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Clouds form when air that is warm and moist cools and expands. Clouds are just tiny droplets of water in the atmosphere. As you can see from the image below, the air cools as it rises, but cool air is able to hold less water than warm air. Thus, this excess water in the cool air condenses, and when enough of it does so, a cloud is formed.
Clouds are formed by way of four processes : 1) surface heating, 2) mountains and terrains, 3) air masses that are forced to rise and cool, and 4) cold or warm weather fronts.
1) The first process is perhaps the simplest: the sun heats the earth and thus the air, this warm air rises, expands, and cools, forming clouds like in the image above.
2) Clouds are also formed when air encounters mountains or other topography. The air rises and cools and, again, the air cannot hold all of the water it held when warm so clouds form.
3) The air is also forced to rise when wind in a low pressure system forces the air to rise up. Related to number 2, if air is forced to rise because of topography that slopes upwards, clouds may also form.
4) Finally, weather fronts cause cloud formation. Specifically, warm fronts create clouds because the warm air rises above the cold air and cold fronts create clouds because the cold air displaces or moves the warm air up.
To conclude, many factors affect cloud formation, including topography, air temperature, and humidity.
Here's a very comprehensive link on cloud formation if you're looking for more.
Additionally, clouds can form in areas where precipitation has been ongoing or particularly heavy. The falling precipitation brings moisture lower down in the atmosphere, and we get a ragged layer (either stratus or stratus fractus) form, usually within 1,500 ft of the ground or lower.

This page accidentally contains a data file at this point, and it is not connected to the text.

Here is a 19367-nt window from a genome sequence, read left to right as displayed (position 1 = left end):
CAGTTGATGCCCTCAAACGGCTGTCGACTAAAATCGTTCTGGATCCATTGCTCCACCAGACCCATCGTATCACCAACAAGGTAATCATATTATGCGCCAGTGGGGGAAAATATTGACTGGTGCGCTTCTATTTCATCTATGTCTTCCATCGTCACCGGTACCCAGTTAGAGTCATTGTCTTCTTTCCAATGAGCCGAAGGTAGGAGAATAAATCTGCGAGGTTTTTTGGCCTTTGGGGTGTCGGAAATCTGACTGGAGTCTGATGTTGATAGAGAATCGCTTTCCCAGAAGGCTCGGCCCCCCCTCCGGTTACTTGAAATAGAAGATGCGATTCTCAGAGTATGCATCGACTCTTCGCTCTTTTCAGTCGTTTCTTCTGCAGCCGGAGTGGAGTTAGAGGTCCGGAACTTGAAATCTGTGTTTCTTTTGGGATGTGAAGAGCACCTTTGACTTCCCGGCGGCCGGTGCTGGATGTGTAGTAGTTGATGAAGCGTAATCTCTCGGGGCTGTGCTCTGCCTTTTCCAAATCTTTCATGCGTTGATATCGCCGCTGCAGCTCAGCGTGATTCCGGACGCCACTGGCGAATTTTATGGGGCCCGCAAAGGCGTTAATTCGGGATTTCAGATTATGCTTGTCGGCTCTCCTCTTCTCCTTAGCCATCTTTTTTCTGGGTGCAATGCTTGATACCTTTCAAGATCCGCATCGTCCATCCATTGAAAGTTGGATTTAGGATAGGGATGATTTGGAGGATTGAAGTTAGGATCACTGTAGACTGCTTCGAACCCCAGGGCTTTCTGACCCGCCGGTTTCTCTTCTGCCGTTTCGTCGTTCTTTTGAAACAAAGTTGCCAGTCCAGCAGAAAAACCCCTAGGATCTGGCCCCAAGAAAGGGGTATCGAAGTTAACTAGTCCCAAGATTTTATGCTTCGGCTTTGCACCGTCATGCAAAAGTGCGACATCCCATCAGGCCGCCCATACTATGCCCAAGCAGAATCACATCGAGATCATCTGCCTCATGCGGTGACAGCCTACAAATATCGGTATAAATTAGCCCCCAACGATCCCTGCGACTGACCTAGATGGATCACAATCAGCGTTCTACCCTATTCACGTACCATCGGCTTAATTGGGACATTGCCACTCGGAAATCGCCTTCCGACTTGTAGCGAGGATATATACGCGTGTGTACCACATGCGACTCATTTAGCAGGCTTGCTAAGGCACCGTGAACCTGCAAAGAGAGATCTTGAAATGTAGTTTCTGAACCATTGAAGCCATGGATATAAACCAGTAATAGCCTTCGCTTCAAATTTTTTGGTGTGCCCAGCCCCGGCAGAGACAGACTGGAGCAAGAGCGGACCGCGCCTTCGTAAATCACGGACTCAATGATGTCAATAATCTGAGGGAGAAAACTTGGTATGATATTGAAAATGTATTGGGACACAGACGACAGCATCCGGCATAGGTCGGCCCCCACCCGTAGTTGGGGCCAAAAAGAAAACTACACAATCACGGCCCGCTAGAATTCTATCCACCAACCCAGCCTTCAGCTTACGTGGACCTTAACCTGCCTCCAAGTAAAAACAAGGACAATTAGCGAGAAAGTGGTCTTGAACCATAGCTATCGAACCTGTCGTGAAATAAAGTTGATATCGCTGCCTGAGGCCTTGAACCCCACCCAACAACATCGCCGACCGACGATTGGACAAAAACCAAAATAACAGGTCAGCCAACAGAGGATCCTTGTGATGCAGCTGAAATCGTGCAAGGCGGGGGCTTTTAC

Finally, since Fog is cloud at the surface of the Earth, in areas where fog has formed, surface winds can lift the fog, once it is aloft it becomes a cloud layer (stratus).
Multiple things, depending on the context of the question.
Personally, I define gneiss as a foliated metamorphic rock that most commonly is formed from shale (through a series of other transformations), as a result of regional metamorphism (formed under a lot of pressure and heat, over a fairly large area). Additionally, it usually has a banded appearance, which isn't unique among metamorphic rocks, but it does help it separate it from the non-banded rocks.
Most people can't legitimately say that gneiss can be defined by its composition, because it varies, but most gneiss samples will have bands of quarts (silicon dioxide) and feldspar (silica and aluminum containing). As a result, I don't primarily define gneiss from its chemistry.
Sometimes it's nice to see it compared to other rocks to help choose your own path to its definition. Below is an ID chart used to determine the rock type of some popular metamorphic rocks.
Here are some different gneiss rock samples, just to show you the variation:
Snowball Earth refers to the theory stating that, at multiple times, the entire surface of the planet was frozen. This theory has important implications for any existing life during those periods.
In brief, Snowball Earth is a theory stating that the entire planet was frozen, it may have occurred multiple times between 850-635 mya, and it would have made for very challenging living conditions for any organisms. Following Snowball Earth is the Cambrian Explosion.
Snowball Earth refers to the theory stating that, possibly at multiple periods in times, the entire surface of the planet was frozen. This includes both land surfaces but also oceans. Scientists have not agreed on what exactly caused Snowball Earth. It is likely that low levels of carbon dioxide in the atmosphere were at least partially responsible for cooling the planet.
These episodes are thought to have happened between 850-635 million years ago (mya), during the Cryogenian period.
With everything frozen, biological, geological, and chemical processes were disrupted, such as the carbon cycle and the rock cycle. Carbon dioxide was no longer being removed from the atmosphere and gradually levels increased until they were high enough to cause a greenhouse effect. Volcanic eruptions under the ocean may have sped this process along by adding more greenhouse gases to the atmosphere (see here).